As our loved ones age we may find a need to take them to a personal care center in order to have their daily needs met.
This can be hard for caregivers to do. Will they be taken care of as well as I do it? How will I know their needs will be met? Will they be happy?
It’s important to see your loved one happy despite the change in their living situation. Not only does it make you feel good, it helps with their health.
A happy senior can reduce their dementia risk by 50 percent, and those with a positive outlook on aging are 44 percent more likely to recover from serious disabilities.
Here are some things to look out for that will keep your mind at ease, knowing the senior in your life is being looked after properly.
Surround them with things that remind them of home.
The biggest part of transitioning to a facility is leaving the comforts of home. You can make this easier by bringing along picture, furniture, and other objects that remind them of home so they have something to gaze upon when their spirits need a lift.
If you are moving someone who is part of a couple, see if it’s possible their spouse can join them.
Relationships with others in the facility are being fostered.
You should encourage your loved one to interact with other residents. The facility will purposely hold events that bring the community together so folks have a chance to mingle and get to know one another.
Strong relationships prevent mental and physical decline.
Outside relationships should continue.
Say your loved one has a favorite neighbor or friend who often comes to see them. Those visits should not stop just because he or she has now moved into a personal care center.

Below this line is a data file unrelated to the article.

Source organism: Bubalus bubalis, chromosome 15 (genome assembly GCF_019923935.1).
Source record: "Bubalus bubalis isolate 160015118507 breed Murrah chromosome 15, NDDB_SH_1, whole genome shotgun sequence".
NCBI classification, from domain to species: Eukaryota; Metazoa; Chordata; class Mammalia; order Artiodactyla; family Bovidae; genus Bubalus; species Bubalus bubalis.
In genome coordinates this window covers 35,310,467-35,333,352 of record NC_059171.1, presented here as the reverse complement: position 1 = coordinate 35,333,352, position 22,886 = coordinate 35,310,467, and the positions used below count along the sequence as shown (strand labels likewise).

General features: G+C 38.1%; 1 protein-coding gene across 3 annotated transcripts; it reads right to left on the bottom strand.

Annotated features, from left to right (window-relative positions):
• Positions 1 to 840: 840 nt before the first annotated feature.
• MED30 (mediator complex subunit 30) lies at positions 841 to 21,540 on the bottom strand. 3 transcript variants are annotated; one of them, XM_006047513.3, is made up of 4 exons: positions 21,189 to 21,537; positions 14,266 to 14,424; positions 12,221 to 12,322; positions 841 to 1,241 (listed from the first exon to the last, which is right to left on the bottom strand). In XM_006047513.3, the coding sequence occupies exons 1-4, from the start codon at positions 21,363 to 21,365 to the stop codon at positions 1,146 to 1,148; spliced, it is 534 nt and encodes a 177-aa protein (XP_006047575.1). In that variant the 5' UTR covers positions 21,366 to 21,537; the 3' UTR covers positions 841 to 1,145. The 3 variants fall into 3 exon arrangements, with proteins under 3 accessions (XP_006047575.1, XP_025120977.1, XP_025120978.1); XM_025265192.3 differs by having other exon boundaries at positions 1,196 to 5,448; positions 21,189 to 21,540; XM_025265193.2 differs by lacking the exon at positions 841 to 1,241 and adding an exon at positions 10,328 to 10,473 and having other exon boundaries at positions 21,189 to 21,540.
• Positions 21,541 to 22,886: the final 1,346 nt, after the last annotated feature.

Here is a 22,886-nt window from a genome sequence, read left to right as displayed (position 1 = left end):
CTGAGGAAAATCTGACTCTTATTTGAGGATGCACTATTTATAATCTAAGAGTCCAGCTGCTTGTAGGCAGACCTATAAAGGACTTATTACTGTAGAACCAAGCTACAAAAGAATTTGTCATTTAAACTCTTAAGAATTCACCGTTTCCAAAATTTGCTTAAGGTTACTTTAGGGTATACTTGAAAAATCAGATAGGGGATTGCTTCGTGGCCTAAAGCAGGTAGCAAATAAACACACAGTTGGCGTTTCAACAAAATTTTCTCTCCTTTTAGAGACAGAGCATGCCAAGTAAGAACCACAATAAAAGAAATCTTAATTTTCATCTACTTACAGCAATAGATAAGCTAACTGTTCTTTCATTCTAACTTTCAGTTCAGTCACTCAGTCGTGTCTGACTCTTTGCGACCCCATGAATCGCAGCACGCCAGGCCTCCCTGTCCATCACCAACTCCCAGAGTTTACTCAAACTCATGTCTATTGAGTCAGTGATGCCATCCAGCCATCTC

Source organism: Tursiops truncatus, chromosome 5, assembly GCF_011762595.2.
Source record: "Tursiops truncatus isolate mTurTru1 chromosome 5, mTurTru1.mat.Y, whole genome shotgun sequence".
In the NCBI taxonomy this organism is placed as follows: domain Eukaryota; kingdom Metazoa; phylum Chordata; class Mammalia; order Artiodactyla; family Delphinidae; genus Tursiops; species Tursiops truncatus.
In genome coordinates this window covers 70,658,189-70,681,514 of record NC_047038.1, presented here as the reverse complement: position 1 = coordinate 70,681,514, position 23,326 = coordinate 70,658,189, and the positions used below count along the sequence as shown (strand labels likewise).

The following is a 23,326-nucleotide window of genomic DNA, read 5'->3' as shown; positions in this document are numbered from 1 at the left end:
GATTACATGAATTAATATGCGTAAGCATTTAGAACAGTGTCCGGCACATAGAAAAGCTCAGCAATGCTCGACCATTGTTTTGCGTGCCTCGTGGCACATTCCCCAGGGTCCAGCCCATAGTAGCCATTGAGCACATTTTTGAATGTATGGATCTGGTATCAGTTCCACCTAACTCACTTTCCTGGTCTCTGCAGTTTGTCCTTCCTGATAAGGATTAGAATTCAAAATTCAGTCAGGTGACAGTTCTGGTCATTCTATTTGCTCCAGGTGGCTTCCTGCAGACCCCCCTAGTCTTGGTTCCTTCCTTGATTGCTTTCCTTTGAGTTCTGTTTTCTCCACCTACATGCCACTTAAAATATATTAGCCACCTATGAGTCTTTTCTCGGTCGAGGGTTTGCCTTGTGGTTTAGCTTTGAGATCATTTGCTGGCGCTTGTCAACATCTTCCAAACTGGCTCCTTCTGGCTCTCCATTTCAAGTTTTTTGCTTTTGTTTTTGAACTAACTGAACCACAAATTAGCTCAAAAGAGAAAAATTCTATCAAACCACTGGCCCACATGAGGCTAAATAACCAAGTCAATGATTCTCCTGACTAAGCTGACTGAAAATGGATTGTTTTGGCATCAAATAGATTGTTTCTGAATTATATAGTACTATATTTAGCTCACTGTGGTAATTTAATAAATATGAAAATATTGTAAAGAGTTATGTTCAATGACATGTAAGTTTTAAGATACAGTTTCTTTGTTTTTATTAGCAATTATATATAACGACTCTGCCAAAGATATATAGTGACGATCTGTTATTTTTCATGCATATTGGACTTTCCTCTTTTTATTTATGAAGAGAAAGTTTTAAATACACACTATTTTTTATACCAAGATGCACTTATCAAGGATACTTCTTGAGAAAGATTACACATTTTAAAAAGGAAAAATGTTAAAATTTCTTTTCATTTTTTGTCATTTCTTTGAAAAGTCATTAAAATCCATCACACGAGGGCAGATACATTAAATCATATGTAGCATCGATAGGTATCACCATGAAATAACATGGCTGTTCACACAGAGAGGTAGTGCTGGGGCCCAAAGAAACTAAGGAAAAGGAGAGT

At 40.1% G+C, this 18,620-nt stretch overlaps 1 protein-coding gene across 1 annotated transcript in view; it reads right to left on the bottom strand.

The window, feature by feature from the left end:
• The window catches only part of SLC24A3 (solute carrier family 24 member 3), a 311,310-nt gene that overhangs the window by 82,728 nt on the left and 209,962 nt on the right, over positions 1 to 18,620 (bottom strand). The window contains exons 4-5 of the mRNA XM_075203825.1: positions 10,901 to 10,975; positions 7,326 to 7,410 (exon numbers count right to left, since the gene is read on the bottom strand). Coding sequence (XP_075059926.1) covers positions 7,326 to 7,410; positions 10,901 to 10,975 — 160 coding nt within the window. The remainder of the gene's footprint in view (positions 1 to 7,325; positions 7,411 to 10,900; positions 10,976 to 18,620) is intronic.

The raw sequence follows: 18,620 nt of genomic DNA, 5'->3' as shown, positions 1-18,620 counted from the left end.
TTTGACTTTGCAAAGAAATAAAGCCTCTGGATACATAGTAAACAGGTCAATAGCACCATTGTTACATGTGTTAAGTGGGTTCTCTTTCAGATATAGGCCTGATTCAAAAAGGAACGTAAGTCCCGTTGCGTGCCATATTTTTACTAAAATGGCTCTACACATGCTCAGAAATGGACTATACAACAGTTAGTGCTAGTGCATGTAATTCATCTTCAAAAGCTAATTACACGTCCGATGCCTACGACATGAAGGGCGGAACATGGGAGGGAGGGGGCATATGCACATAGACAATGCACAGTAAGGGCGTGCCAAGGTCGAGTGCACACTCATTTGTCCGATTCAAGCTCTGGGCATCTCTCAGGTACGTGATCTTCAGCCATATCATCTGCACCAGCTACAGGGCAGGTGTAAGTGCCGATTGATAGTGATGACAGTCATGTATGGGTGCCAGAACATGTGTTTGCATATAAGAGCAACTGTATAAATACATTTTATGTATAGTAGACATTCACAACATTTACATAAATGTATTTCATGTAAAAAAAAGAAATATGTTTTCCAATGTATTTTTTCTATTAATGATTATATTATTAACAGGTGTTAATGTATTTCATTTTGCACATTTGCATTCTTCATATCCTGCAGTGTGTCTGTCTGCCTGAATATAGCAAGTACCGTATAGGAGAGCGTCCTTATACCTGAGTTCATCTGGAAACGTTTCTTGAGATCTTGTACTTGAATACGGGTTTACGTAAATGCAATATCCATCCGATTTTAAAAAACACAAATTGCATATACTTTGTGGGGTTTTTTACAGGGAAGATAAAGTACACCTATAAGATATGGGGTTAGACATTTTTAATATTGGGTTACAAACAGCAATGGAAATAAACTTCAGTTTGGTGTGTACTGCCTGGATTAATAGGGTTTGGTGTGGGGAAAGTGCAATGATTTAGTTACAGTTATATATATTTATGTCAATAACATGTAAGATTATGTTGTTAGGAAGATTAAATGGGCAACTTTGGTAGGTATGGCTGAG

Find out the visitor policy and talk with your loved one’s friend to find out how you might be ablet to facilitate their coming to visit.
Encourage them to take advantage of events.
Again, personal care centers should be sure to provide and area of events and activities for your loved one to enjoy.
This can be as simple as an area to sit and play cards or read books in daily where they can meet like-minded people.
Their health has not taken a sharp decline.
If someone is unable, the best way to tell is simply look at them.
Has your loved one’s health declined sharply since arriving at the personal care center? Have new, unexplained issues arisen?
This could be connected to their mental and emotional state.
If he or she is feeling stressed out in their new home, that could lend itself to a myriad of other health problems.
Be sure to ask them about how they’re feeling, but also don’t ignore talking to those who work at the personal care center to find out.
Sometimes loved ones are too prideful to admit when something is going on. A personal care professional has a trained eye to look out for certain things, so they may be able to offer some insight.